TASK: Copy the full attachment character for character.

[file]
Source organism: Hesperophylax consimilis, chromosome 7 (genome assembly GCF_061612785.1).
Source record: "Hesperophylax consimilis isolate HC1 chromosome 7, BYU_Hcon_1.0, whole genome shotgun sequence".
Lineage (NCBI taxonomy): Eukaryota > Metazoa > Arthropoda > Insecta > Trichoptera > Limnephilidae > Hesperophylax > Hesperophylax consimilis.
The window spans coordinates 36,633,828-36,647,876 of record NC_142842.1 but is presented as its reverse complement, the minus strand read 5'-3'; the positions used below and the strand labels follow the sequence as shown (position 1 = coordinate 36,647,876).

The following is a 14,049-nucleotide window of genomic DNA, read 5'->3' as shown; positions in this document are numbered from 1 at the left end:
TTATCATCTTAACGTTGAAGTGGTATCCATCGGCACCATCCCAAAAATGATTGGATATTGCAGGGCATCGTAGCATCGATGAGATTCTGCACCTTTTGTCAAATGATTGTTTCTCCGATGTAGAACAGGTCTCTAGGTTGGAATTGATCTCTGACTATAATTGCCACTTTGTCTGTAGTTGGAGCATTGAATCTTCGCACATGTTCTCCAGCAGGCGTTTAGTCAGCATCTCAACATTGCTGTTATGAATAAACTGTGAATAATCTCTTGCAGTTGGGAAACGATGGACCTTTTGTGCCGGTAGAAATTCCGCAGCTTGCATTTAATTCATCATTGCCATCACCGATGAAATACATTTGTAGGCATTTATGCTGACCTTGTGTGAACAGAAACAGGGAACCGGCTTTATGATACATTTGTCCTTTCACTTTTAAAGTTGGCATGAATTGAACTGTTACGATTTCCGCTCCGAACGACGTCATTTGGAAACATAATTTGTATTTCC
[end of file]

Source organism: Hesperophylax consimilis, chromosome 7 (genome assembly GCF_061612785.1).
Source record: "Hesperophylax consimilis isolate HC1 chromosome 7, BYU_Hcon_1.0, whole genome shotgun sequence".
Lineage (NCBI taxonomy): Eukaryota > Metazoa > Arthropoda > Insecta > Trichoptera > Limnephilidae > Hesperophylax > Hesperophylax consimilis.
The window spans coordinates 36,633,828-36,647,876 of record NC_142842.1 but is presented as its reverse complement, the minus strand read 5'-3'; the positions used below and the strand labels follow the sequence as shown (position 1 = coordinate 36,647,876).

The following is a 14,049-nucleotide window of genomic DNA, read 5'->3' as shown; positions in this document are numbered from 1 at the left end:
TTATCATCTTAACGTTGAAGTGGTATCCATCGGCACCATCCCAAAAATGATTGGATATTGCAGGGCATCGTAGCATCGATGAGATTCTGCACCTTTTGTCAAATGATTGTTTCTCCGATGTAGAACAGGTCTCTAGGTTGGAATTGATCTCTGACTATAATTGCCACTTTGTCTGTAGTTGGAGCATTGAATCTTCGCACATGTTCTCCAGCAGGCGTTTAGTCAGCATCTCAACATTGCTGTTATGAATAAACTGTGAATAATCTCTTGCAGTTGGGAAACGATGGACCTTTTGTGCCGGTAGAAATTCCGCAGCTTGCATTTAATTCATCATTGCCATCACCGATGAAATACATTTGTAGGCATTTATGCTGACCTTGTGTGAACAGAAACAGGGAACCGGCTTTATGATACATTTGTCCTTTCACTTTTAAAGTTGGCATGAATTGAACTGTTACGATTTCCGCTCCGAACGACGTCATTTGGAAACATAATTTGTATTTCC